Forced Oscillation 1
Oscillation is forced, when some periodic force is applied to an object that can potentially oscillate.
A subject of our analysis will be an object on a spring with no other forces acting on it except one external force that we assume is periodical.
As we know, in the absence of external force the differential equation describing the movement of an object on a spring follows from the Hooke's Law and the Newton's Second Law
m·x"(t) = −k·x(t)
m·x"(t) + k·x(t) = 0
with a general solution
x(t) = A·cos(ω0·t) + B·sin(ω0·t)
A and B are any constants;
ω0 = √k/m is an inherent natural angular frequency of oscillation of this particular object on this particular spring.
The equation above is homogeneous because, together with any its solution x(t), the function C·x(t) will be a solution as well.
Consider a model of forced oscillation of an object on a spring with a periodic external force acting on it with the following characteristics:
elasticity of a spring k,
mass of an object is m,
force applied to an object is F(t)=F0·cos(ω·t).
In this lecture we consider a case of angular frequency ω of the periodic external function F(t)=F0·cos(ω·t) to be different from the inherent natural angular frequency ω0=√k/m of oscillations without external forces:
ω ≠ ω0 = √k/m
If external force F(t), described above, is present, the differential equation that describes the oscillation of an object looks like
m·x"(t) = −k·x(t) + F(t)
or, assuming the external force is a periodic function F(t)=F0·cos(ω·t),
m·x"(t)+ k·x(t) = F0·cos(ω·t)
The function on the right of this equation makes this equation non-homogeneous.
Our task is to analyze the movement of an object on a spring in the presence of a periodic external function, as described by the above differential equations and initial conditions.
Notice that if some non-homogeneous linear differential equation has two partial solutions x1(t) and x2(t), their difference is a partial solution to a corresponding homogeneous linear differential equation.
m·x1"(t)+ k·x1(t) = F0·cos(ω·t)
m·x2"(t)+ k·x2(t) = F0·cos(ω·t)
then for x3(t)=x1(t)−x2(t)
m·x3"(t)+ k·x3(t) = 0
From the above observation follows that, in order to find a general solution to a non-homogeneous linear differential equation, it is sufficient to find its one partial solution and add to it a general solution of a corresponding homogeneous equation.
In our case we already know the general solution to a corresponding homogeneous equation
m·x"(t)+ k·x(t) = 0
So, all we need is to find a single partial solution to
m·x"(t)+ k·x(t) = F0·cos(ω·t)
and add to it the general solution to the above homogeneous equation.
Considering our differential equation, that describes the forced oscillation with a periodic external function, contains function x(t), its second derivative and function cos(ω·t) on its right side, it's reasonable to look for a partial solution xp(t) in a form of xp(t)=C·cos(ω·t) and find such a coefficient C that the equation is satisfied.
xp(t) = C·cos(ω·t)
x'p(t) = −C·ω·sin(ω·t)
x"p(t) = −C·ω²·cos(ω·t)
Substituting these into our differential equation, we get
+ k·C·cos(ω·t) = F0·cos(ω·t)
Since this is supposed to be true for any time value t, the coefficients at cos(ω·t) must satisfy the equation:
−m·C·ω² + k·C = F0
from which follows
C = F0 /(k−m·ω²) =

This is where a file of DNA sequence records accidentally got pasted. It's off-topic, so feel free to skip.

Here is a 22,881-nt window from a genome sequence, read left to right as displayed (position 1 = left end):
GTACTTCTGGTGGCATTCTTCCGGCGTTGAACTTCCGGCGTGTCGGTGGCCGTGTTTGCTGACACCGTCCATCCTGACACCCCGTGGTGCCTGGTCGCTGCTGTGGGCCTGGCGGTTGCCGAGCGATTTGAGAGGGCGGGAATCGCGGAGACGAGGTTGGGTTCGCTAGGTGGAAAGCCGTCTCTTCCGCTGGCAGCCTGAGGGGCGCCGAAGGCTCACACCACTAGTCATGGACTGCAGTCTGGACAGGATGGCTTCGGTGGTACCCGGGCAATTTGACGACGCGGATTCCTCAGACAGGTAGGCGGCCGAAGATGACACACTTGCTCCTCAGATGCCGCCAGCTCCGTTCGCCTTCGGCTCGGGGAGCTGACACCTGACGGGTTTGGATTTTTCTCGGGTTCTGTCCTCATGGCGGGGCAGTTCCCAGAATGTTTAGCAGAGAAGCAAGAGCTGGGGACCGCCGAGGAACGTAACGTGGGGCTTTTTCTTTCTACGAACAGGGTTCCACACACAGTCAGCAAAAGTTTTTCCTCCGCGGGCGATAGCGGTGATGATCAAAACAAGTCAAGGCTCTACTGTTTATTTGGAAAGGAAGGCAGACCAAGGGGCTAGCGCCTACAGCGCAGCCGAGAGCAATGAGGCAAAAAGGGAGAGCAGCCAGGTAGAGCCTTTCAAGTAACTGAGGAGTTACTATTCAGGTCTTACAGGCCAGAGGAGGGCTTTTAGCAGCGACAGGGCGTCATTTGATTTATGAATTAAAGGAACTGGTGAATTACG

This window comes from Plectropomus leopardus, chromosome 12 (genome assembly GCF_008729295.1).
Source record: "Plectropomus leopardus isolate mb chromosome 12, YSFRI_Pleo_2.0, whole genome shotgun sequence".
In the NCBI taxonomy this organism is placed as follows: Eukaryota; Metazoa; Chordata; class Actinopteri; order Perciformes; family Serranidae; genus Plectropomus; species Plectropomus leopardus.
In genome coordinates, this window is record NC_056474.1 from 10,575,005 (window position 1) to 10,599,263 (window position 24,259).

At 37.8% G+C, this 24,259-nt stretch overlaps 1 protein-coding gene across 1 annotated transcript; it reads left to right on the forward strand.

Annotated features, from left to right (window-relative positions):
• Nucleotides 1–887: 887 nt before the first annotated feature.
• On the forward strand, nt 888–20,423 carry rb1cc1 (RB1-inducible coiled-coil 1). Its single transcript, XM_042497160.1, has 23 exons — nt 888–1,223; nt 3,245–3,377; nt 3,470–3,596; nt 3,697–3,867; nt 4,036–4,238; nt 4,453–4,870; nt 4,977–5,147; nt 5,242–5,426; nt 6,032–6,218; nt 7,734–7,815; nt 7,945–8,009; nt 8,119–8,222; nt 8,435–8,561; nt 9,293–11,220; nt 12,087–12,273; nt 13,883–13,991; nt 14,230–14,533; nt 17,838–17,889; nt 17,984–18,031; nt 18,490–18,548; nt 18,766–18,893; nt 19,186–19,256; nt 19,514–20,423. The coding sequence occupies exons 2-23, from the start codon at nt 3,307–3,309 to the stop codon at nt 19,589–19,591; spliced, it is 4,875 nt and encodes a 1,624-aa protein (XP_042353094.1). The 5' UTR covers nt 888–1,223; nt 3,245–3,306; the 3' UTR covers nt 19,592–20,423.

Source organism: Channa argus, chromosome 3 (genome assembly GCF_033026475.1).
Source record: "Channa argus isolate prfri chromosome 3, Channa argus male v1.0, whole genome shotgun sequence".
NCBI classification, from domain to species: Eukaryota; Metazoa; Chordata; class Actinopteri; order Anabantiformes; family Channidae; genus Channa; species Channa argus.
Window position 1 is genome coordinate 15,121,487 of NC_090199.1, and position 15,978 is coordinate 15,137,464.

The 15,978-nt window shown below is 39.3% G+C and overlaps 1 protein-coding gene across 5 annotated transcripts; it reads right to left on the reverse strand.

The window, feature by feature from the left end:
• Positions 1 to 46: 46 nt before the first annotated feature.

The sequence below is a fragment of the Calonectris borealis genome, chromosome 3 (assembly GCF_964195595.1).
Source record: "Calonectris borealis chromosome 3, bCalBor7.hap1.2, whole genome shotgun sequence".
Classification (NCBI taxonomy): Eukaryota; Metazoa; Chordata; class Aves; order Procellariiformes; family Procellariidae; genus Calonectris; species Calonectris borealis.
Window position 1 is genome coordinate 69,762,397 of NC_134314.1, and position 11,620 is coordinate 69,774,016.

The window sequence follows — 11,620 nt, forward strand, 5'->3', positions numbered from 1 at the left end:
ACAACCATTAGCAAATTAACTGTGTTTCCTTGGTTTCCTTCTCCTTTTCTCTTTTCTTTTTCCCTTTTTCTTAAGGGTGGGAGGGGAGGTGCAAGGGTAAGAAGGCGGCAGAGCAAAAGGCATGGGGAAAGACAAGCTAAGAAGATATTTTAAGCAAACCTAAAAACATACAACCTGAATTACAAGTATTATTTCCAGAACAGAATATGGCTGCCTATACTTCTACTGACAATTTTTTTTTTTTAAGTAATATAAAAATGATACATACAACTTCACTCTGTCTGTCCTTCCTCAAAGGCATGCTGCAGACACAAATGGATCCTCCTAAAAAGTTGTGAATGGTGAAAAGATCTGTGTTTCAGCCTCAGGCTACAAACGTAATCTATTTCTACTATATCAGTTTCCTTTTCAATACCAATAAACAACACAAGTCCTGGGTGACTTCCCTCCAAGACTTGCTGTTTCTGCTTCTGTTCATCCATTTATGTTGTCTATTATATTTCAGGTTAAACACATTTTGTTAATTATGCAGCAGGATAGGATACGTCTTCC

= F0 /m·((k/m)−ω²) =
= F0 / [m·(ω0²−ω²)]
We have found a partial solution to our non-homogeneous equation:
Now we can express the general solution to a differential equation that describes the forced oscillation by a periodic external function as
+ A·cos(ω0·t) + B·sin(ω0·t)
A and B are any constants determined by initial conditions x(0) and x'(0);
ω0 = √k/m is an inherent natural angular frequency of oscillation of this particular object on this particular spring;
F0·cos(ω·t) is an external periodic force acting on an object.
It's beneficial to represent A·cos(ω0·t)+B·sin(ω0·t) through a single trigonometric function as follows.
D = √A²+B²
Angle φ is defined by
cos(φ) = A/D
sin(φ) = B/D
(on a Cartesian coordinate plane this angle is the one from the X-axis to a vector with coordinates
= D·[cos(φ)·cos(ω0·t) +
+ sin(φ)·sin(ω0·t)] =
Now the general solution to our differential equation that describes forced oscillation looks like
F0 is an amplitude of a periodic external force;
ω - angular frequency of a periodic external force;
m - mass of an object on a spring;
k - elasticity of a spring;
ω0=√k/m is an inherent natural angular frequency of oscillation of this particular object on this particular spring;
t is time;
D and φ parameters are determined by initial conditions for x(0) and x'(0).
As you see from the formula for a general solution, it's essential that ω0≠ω, that is an angular frequency of the external force is not equal to an inherent natural angular frequency of the object and a spring in the absence of external force.
Their equality renders zero in the denominator of a formula, invalidating the whole approach.
What happens if these frequencies are equal is a subject of the next lecture.
The solution to a forced oscillation in a case of ω0≠ω represents a superposition of two sinusoidal functions with different frequencies.
Let's represent it graphically for some specific case of initial conditions and parameters.
x(0) = 0
x'(0) = 0
From these initial conditions follows
0 = F0/[m(ω0²−ω²)] + D·cos(φ)
0 = D·ω0·sin(φ)
The second equation results in φ=0, from which the first equation gives
D = −F0/[m(ω0²−ω²)]
The parameters above define the value of D:
With the above initial conditions and parameters the oscillation of the object is described by function
The graph of this function looks like this